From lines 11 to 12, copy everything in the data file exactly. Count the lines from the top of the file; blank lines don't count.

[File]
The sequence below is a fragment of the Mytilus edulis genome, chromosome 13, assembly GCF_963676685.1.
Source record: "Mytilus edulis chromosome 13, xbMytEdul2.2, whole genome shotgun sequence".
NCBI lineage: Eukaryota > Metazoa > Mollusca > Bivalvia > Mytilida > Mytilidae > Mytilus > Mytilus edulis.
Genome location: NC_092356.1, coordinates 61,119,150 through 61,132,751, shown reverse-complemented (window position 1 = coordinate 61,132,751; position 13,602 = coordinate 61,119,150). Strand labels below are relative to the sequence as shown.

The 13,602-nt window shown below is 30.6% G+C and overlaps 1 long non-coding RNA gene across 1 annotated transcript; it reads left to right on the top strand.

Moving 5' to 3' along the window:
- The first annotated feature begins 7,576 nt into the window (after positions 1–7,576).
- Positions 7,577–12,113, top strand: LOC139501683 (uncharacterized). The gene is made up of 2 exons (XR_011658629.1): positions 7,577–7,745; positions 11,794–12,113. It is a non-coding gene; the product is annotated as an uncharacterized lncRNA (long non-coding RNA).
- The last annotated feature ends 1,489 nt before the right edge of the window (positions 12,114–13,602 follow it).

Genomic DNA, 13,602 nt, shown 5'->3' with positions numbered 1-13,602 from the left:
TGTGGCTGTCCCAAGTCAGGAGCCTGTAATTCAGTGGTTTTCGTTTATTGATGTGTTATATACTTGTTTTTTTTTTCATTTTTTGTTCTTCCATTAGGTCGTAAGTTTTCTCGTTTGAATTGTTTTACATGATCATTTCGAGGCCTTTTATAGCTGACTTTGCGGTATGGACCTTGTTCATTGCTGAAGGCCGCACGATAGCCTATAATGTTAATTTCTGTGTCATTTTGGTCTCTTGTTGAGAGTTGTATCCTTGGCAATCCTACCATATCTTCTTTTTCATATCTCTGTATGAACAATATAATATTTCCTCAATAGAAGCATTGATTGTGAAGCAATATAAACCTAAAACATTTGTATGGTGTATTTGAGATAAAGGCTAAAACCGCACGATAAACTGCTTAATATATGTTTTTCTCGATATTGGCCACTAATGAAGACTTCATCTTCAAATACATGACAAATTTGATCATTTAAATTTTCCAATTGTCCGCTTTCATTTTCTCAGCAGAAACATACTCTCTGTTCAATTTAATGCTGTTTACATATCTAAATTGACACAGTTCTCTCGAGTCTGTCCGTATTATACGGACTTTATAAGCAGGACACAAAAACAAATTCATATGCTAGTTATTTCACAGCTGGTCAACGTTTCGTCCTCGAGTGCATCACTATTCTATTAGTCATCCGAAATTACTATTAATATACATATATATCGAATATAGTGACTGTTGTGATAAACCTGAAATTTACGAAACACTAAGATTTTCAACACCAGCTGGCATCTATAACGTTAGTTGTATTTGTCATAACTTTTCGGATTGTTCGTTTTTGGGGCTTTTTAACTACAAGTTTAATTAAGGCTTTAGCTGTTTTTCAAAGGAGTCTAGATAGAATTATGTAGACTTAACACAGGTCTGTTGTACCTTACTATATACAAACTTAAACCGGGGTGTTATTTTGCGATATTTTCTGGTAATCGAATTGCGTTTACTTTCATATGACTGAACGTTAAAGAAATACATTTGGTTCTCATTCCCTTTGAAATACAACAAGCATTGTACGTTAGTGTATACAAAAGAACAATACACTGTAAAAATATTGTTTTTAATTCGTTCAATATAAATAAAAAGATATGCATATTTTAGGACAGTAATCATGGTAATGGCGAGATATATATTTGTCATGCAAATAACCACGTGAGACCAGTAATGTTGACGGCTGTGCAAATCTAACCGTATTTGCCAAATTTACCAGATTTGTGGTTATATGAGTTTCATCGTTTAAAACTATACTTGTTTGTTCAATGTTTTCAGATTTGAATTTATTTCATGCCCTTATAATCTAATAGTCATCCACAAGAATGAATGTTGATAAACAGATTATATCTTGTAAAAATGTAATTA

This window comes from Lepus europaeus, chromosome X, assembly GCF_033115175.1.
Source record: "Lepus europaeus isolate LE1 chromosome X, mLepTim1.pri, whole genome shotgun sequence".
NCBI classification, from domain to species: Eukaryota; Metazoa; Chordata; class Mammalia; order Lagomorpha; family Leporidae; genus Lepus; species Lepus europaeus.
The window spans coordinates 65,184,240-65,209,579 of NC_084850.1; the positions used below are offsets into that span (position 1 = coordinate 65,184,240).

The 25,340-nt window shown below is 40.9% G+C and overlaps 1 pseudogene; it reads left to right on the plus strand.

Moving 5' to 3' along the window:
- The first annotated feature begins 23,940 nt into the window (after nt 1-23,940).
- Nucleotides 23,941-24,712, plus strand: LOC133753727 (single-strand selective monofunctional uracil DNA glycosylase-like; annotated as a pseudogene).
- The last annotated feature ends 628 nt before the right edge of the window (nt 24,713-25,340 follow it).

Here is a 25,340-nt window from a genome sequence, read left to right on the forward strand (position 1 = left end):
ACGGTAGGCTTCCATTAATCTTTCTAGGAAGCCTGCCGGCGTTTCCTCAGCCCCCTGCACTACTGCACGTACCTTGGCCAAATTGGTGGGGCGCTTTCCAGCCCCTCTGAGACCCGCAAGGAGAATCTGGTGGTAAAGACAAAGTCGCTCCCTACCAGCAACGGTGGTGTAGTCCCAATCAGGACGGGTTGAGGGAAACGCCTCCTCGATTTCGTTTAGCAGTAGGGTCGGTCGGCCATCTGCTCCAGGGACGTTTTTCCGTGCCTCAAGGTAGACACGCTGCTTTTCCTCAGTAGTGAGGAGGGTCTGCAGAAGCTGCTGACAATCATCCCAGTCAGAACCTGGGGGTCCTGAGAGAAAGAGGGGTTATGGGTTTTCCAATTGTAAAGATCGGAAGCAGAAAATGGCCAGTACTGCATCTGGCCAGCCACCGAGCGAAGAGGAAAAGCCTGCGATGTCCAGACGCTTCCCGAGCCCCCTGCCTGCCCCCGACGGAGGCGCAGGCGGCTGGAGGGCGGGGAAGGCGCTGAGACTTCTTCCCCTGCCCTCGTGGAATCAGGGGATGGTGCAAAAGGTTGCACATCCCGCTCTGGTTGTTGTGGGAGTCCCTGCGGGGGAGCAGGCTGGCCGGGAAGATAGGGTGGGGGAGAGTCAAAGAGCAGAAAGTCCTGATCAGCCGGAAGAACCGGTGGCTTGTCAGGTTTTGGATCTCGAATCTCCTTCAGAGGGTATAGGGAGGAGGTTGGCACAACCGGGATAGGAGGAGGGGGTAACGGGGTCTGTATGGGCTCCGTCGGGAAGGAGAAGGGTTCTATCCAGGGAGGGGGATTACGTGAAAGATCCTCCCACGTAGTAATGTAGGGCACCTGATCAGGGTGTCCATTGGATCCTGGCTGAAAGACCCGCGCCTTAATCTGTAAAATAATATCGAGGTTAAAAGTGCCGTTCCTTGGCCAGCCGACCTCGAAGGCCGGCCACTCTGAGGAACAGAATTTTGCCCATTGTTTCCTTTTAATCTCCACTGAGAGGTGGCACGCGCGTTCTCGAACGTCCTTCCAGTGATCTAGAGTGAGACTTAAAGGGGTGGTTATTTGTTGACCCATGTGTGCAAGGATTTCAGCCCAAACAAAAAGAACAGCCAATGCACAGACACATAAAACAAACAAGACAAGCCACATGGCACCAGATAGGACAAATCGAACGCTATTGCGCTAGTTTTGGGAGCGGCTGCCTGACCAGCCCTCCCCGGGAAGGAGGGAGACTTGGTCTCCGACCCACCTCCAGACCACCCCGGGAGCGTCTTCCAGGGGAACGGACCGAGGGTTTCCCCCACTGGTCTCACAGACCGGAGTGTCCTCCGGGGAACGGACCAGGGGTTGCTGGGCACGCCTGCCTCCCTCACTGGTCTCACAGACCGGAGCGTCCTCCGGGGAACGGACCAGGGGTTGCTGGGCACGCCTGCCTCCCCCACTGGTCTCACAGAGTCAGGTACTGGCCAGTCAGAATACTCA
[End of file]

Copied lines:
TGTGGCTGTCCCAAGTCAGGAGCCTGTAATTCAGTGGTTTTCGTTTATTGATGTGTTATATACTTGTTTTTTTTTTCATTTTTTGTTCTTCCATTAGGTCGTAAGTTTTCTCGTTTGAATTGTTTTACATGATCATTTCGAGGCCTTTTATAGCTGACTTTGCGGTATGGACCTTGTTCATTGCTGAAGGCCGCACGATAGCCTATAATGTTAATTTCTGTGTCATTTTGGTCTCTTGTTGAGAGTTGTATCCTTGGCAATCCTACCATATCTTCTTTTTCATATCTCTGTATGAACAATATAATATTTCCTCAATAGAAGCATTGATTGTGAAGCAATATAAACCTAAAACATTTGTATGGTGTATTTGAGATAAAGGCTAAAACCGCACGATAAACTGCTTAATATATGTTTTTCTCGATATTGGCCACTAATGAAGACTTCATCTTCAAATACATGACAAATTTGATCATTTAAATTTTCCAATTGTCCGCTTTCATTTTCTCAGCAGAAACATACTCTCTGTTCAATTTAATGCTGTTTACATATCTAAATTGACACAGTTCTCTCGAGTCTGTCCGTATTATACGGACTTTATAAGCAGGACACAAAAACAAATTCATATGCTAGTTATTTCACAGCTGGTCAACGTTTCGTCCTCGAGTGCATCACTATTCTATTAGTCATCCGAAATTACTATTAATATACATATATATCGAATATAGTGACTGTTGTGATAAACCTGAAATTTACGAAACACTAAGATTTTCAACACCAGCTGGCATCTATAACGTTAGTTGTATTTGTCATAACTTTTCGGATTGTTCGTTTTTGGGGCTTTTTAACTACAAGTTTAATTAAGGCTTTAGCTGTTTTTCAAAGGAGTCTAGATAGAATTATGTAGACTTAACACAGGTCTGTTGTACCTTACTATATACAAACTTAAACCGGGGTGTTATTTTGCGATATTTTCTGGTAATCGAATTGCGTTTACTTTCATATGACTGAACGTTAAAGAAATACATTTGGTTCTCATTCCCTTTGAAATACAACAAGCATTGTACGTTAGTGTATACAAAAGAACAATACACTGTAAAAATATTGTTTTTAATTCGTTCAATATAAATAAAAAGATATGCATATTTTAGGACAGTAATCATGGTAATGGCGAGATATATATTTGTCATGCAAATAACCACGTGAGACCAGTAATGTTGACGGCTGTGCAAATCTAACCGTATTTGCCAAATTTACCAGATTTGTGGTTATATGAGTTTCATCGTTTAAAACTATACTTGTTTGTTCAATGTTTTCAGATTTGAATTTATTTCATGCCCTTATAATCTAATAGTCATCCACAAGAATGAATGTTGATAAACAGATTATATCTTGTAAAAATGTAATTA

This window comes from Lepus europaeus, chromosome X, assembly GCF_033115175.1.